The gray wall jumping spider earned its named from its tendency to jump from place to place and when attacking its prey, can jump up to twenty-five times its body length. You will usually find the gray wall jumping spider outdoors in your yard or barn. If found inside, it is usually by accident, as the gray wall jumping spider does not prefer to live alongside you and your family on the interior of your home. If you do find a gray jumping spider in your house, it will likely be hanging out around windows and doors. Gray wall jumping spiders do not pose a real threat to your or your family. Although they do produce venom, it is not considered to be threatening to humans.
Which Spiders To Avoid in Texas
Black Widow Spiders
As one of the most dangerous and most poisonous spiders found in Texas, the black widow spider should be diligently avoided if spotted in or around your home. If you do find that your property has a presence of black widow spiders, you should seek professional spider control services immediately. Black widow spiders have black or dark brown bodies with the famous red hourglass shape on their bellies. These spiders have long legs, a round body shape and are about three to ten millimeters in length. Young black widow spiders do not resemble adults and will appear to be white and orange in color.
Black widow spiders craft their webs in intricate and irregularly shaped patterns near the ground. If you find spider webs resembling this description on your property, you might be dealing with the presence of black widow spiders near your home. These dangerous spiders prefer to live in outdoor areas that are covered, including in firewood piles, under decks and in hollow tree stumps. If a black widow spider does take up residence on the indoors, they will usually do so in dark and sheltered spaces like basements and garages.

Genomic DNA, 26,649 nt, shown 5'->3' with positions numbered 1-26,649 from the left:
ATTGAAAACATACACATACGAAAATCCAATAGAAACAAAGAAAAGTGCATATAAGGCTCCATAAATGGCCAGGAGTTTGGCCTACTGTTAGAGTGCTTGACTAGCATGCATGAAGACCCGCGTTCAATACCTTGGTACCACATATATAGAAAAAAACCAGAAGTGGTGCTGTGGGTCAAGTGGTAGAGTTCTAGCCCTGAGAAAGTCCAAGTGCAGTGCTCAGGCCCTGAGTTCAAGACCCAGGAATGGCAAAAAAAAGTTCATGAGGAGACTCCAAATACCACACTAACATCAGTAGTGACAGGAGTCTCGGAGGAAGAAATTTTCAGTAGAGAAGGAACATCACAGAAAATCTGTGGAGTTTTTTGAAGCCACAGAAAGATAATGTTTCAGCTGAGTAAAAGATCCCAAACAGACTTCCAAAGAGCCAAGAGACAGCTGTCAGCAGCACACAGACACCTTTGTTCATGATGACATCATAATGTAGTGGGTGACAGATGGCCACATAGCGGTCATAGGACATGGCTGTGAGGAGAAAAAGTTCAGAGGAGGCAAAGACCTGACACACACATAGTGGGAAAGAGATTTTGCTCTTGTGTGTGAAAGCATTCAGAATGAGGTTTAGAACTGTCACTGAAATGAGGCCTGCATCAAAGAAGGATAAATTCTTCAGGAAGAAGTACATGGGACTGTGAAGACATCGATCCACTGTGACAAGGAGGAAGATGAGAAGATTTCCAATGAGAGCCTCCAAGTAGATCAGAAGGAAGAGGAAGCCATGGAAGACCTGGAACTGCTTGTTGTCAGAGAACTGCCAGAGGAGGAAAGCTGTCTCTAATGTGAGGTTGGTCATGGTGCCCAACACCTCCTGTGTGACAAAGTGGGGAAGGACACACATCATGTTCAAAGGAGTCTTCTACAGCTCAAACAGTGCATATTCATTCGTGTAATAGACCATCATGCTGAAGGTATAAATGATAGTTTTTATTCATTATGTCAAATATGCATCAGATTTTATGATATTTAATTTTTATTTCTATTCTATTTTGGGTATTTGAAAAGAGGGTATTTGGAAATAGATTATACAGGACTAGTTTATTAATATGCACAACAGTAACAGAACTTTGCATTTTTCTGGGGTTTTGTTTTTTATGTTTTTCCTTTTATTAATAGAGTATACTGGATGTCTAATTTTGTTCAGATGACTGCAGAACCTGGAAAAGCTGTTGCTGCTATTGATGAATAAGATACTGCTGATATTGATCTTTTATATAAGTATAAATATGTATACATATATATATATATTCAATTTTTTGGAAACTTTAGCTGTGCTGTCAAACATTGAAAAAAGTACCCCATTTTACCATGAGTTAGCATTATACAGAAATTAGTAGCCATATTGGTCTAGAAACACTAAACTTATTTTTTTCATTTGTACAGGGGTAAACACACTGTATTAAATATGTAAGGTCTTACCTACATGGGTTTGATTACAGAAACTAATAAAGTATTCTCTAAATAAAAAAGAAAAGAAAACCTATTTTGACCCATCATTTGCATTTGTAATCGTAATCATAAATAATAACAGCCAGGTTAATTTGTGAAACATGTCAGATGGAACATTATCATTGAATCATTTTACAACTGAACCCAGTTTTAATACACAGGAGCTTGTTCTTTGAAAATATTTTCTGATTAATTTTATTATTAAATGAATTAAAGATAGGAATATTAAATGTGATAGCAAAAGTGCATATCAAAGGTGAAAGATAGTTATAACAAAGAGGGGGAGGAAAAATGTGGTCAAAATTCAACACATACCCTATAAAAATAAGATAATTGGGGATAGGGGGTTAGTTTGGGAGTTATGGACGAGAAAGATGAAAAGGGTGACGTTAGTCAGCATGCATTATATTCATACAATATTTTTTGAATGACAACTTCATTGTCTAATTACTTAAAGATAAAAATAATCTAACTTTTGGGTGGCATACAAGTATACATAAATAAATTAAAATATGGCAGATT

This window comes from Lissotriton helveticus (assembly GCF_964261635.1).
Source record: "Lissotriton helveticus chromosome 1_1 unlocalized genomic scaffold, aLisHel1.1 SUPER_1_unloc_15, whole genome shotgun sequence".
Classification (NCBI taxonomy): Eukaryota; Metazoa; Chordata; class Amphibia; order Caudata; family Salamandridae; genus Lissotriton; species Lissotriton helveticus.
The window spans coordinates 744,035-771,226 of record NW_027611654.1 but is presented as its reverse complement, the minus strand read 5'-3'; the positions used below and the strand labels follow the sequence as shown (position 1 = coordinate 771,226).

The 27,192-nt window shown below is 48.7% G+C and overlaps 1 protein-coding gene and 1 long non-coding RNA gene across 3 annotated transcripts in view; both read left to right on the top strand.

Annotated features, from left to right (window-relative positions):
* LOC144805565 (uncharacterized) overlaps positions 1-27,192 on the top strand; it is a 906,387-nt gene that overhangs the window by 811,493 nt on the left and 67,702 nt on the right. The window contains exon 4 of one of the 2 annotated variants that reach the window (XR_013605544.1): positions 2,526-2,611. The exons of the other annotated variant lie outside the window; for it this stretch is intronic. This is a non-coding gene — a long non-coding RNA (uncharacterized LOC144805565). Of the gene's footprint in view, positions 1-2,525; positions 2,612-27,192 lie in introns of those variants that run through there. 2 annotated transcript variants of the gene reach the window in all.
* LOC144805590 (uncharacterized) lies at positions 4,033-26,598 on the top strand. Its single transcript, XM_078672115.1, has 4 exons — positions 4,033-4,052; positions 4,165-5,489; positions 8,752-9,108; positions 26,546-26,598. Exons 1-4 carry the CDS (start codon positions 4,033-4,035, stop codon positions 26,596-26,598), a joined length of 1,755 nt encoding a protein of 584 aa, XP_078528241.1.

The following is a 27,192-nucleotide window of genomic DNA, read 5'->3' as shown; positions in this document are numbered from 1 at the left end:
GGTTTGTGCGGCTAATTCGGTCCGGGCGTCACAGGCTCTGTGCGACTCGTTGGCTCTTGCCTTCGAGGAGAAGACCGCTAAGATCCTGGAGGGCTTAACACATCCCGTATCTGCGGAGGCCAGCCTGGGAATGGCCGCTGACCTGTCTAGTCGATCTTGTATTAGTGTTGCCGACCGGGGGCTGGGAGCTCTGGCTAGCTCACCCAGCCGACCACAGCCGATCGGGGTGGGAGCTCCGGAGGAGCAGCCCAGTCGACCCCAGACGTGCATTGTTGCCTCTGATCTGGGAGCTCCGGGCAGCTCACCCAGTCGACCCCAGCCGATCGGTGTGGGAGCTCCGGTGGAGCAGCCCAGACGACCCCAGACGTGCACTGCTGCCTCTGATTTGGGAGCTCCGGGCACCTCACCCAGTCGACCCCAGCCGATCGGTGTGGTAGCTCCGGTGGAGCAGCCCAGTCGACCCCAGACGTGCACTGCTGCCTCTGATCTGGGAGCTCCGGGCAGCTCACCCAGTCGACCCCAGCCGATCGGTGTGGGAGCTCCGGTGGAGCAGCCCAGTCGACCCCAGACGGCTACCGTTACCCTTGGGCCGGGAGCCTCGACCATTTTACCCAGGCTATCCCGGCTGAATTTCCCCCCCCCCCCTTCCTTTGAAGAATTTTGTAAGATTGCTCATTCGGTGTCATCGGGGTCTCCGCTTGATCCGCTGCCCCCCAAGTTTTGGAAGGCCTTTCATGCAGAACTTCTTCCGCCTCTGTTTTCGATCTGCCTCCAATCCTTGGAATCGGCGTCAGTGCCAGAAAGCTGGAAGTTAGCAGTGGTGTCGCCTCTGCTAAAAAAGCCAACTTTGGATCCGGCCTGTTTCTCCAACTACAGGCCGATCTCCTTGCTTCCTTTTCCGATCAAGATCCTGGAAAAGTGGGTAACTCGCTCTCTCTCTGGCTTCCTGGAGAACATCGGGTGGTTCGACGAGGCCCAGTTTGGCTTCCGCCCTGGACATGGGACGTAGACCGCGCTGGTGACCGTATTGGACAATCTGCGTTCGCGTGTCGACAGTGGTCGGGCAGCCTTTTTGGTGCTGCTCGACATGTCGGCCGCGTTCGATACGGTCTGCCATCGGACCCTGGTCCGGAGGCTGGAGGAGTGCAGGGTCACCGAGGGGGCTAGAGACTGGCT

Only female black widows can bite humans. If you are bitten by a black widow spider, you may feel nothing more than a pin prick at first. However, within approximately fifteen minutes, you may begin to experience localized cramps. Then, after three hours and up to twelve hours, you may experience symptoms such as clammy skin, labored breathing, increasing pain, cramps and delirium. Most who are bitten will recover from the bite within three to five days. However, a black widow spider bite will require immediate medical attention.
Brown Recluse Spiders
Another spider species in Texas that you should actively avoid is the brown recluse spider. You can identify a brown recluse by the unique dark brown, violin shape on their backs. These dangerous spiders have a round body and are approximately one-fourth of an inch long. They can be found in dark, dry environments such as woodpiles, basements and closets. If you are bitten by a brown recluse spider, the bite can take up to three hours to fully develop and if severe, can take up to three weeks to completely heal. Fortunately, brown recluse spiders will usually only bite if they feel threatened or are provoked. Some people may suffer an allergic reaction to a brown recluse spider bite which will require immediate medical attention. Even if you have not been bitten by a brown recluse, it is important that you seek the help of pest control professionals to rid your property and home of these dangerous and highly venomous spiders.
Although spiders can appear to be frightening, some of these critters are beneficial to the environment and to the earth’s delicate ecosystems. However, this does not mean that you should have to live with a spider infestation in your home and especially an infestation of dangerous spiders such as the black widow or brown recluse. Armed with the knowledge about different types of spiders in Texas, you can now make informed decisions about spider control in your home and how to recognize if the spiders you spot around your property pose a threat to you and your family.